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Server Tuning for High Performance

By Jay Lorenzo (Send Email)
Posted Jun 7, 1999


Years of maintaining a stable platform with only minor tuning issues can lull you into a false sense of security. A few months ago, I was involved in a change of server platforms of the external servers at WRQ. Looking at it in retrospect, it was a great learning experience that showed how years of maintaining a stable platform with only minor tuning issues can lull you into a false sense of security-particularly when you change both server hardware and software. What I'd like to discuss this month are a few observations I've gained from this experience, and hopefully shed some light on a few approaches you can take when optimizing server performance. This column is definitely going to show some Unix bias, but fundamentally, the same tuning issues apply to any Web platform.s

sI tend to see tuning as being divided into four categories: CPU usage, disk I/O, memory utilization, and network performance. In reality, many times a certain tuning issue can span multiple categories, but if you tend to analyze your server as four distinct processes, you will tend to find more potential areas for improvement than if you had viewed the server as one system. Let's look at some of the potential tuning issues you face when taking this approach.s Years of maintaining a stable platform with only minor tuning issues can lull you into a false sense of security.ssA few months ago, I was involved in a change of server platforms of the external servers at WRQ.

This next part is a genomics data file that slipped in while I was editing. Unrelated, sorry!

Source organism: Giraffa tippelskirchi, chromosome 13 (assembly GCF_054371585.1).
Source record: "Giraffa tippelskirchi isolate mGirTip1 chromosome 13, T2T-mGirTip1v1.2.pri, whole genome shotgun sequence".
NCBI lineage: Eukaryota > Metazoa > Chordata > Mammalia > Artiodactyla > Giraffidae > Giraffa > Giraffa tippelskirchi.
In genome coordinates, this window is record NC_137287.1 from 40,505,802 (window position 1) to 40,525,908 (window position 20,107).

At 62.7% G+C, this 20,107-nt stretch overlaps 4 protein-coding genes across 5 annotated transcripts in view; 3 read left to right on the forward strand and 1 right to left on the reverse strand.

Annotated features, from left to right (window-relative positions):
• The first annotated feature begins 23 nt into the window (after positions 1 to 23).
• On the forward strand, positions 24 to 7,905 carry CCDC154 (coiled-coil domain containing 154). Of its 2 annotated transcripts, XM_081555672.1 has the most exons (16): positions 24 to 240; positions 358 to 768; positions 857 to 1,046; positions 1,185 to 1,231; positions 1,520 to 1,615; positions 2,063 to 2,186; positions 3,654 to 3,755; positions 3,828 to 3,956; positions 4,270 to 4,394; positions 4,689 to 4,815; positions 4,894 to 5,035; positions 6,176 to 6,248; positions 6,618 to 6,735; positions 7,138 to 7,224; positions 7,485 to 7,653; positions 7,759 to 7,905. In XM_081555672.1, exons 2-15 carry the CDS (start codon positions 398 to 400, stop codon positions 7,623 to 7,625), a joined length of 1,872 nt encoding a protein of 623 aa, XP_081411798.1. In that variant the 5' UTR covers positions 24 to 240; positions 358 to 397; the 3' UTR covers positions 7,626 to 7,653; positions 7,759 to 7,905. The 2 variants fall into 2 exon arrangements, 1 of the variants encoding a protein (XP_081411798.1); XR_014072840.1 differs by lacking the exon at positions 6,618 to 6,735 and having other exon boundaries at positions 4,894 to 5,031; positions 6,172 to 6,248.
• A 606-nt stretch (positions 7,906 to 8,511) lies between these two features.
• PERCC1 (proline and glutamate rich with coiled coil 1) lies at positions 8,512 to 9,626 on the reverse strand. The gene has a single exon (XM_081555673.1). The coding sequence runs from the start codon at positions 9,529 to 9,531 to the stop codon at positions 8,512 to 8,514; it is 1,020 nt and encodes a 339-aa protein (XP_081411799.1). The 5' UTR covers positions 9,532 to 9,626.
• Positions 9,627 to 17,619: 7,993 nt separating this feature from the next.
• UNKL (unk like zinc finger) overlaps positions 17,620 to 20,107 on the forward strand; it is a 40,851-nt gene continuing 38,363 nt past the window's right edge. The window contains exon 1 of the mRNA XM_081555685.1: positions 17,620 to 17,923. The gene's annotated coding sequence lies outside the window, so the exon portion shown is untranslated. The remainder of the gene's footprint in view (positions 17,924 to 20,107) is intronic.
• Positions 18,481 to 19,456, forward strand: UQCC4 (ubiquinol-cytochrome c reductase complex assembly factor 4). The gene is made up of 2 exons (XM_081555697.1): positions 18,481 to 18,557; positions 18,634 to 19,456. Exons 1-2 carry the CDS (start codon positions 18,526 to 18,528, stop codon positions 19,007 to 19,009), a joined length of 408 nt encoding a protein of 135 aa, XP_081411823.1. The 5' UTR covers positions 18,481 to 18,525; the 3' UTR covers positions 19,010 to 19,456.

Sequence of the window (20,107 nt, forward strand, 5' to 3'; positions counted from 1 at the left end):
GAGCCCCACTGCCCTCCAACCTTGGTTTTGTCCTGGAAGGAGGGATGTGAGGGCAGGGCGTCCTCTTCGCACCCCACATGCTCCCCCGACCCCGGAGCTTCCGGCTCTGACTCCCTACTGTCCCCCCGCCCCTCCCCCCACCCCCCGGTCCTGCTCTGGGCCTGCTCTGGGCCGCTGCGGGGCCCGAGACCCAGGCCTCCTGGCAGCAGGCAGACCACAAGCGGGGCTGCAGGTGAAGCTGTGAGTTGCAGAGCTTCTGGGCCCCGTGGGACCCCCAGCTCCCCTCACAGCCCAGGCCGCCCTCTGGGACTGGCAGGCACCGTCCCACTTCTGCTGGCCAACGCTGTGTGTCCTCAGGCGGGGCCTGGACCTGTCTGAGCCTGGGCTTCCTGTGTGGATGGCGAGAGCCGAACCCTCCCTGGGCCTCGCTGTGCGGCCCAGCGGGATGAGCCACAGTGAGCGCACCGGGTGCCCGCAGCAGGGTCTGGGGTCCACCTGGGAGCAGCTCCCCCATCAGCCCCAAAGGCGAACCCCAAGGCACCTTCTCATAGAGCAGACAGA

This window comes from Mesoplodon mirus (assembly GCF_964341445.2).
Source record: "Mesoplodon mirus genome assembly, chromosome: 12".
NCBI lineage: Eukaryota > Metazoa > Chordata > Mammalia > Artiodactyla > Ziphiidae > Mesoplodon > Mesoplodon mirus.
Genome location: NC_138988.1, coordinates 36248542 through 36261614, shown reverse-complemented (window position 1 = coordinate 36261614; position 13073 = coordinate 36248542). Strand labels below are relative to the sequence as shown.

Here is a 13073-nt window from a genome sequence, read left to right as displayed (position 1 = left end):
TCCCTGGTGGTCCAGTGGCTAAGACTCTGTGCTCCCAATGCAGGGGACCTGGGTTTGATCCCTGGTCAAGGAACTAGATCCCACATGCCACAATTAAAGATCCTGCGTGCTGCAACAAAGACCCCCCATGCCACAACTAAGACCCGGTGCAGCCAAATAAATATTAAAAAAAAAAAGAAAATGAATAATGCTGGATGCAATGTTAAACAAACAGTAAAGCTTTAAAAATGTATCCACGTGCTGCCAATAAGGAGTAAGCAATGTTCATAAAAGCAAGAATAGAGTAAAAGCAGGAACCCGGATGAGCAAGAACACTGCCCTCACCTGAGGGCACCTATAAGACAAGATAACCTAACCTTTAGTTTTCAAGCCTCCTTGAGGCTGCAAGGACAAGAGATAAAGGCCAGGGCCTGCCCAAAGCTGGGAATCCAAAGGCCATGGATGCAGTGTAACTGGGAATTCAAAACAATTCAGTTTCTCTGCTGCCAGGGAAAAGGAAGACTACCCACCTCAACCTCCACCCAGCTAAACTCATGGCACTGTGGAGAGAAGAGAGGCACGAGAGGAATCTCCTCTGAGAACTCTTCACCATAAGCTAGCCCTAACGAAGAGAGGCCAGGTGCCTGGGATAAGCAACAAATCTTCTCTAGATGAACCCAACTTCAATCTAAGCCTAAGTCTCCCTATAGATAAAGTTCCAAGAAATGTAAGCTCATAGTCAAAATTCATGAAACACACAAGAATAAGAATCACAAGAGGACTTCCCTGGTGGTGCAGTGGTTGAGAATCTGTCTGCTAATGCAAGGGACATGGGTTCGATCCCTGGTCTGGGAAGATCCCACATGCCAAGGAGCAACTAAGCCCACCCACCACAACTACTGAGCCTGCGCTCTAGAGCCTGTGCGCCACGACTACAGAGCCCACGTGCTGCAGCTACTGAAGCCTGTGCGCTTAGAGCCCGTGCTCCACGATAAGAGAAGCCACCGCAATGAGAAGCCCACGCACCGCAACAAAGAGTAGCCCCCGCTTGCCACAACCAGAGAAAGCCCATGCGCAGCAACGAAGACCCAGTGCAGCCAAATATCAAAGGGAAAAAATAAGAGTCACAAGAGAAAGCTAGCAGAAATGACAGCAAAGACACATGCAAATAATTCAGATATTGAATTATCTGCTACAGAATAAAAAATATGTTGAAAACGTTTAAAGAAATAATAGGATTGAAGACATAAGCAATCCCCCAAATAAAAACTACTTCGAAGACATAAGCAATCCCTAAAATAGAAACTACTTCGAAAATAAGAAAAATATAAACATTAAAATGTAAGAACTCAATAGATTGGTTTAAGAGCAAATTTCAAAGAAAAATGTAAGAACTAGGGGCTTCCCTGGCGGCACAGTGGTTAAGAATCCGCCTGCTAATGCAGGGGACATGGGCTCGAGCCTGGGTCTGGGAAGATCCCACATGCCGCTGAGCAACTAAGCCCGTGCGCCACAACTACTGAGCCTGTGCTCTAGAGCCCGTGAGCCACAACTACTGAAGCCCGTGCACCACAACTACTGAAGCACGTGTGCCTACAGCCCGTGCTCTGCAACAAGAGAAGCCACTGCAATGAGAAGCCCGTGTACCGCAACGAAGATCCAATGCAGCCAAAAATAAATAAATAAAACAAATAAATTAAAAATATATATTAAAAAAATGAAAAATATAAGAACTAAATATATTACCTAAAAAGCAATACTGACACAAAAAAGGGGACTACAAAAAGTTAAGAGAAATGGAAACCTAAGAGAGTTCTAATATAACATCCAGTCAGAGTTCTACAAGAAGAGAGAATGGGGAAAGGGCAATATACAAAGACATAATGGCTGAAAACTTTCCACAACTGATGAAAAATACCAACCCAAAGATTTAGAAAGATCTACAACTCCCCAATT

sI find it useful, when tuning, to try to get a baseline measurement of these four parameters over the course of a week. This gives me an idea of when peak load times occur, and an understanding of what resources are being used by the various processes on the server. You will find baseline readings to be particularly useful as a comparison tool when your server starts misbehaving. Some Web administrators tend to focus solely on HTTP server log files for baseline measurements.s

sWhile HTTP server logs can provide a great deal of information, they are only a part of the total picture. Most platforms have system accounting and performance monitoring utilities that can log CPU, disk, and memory activity. Although these programs can themselves alter the accuracy of the readings, they are very useful. Other tools, such as netstat, should be employed to gain additional information for snapshots of network performance.

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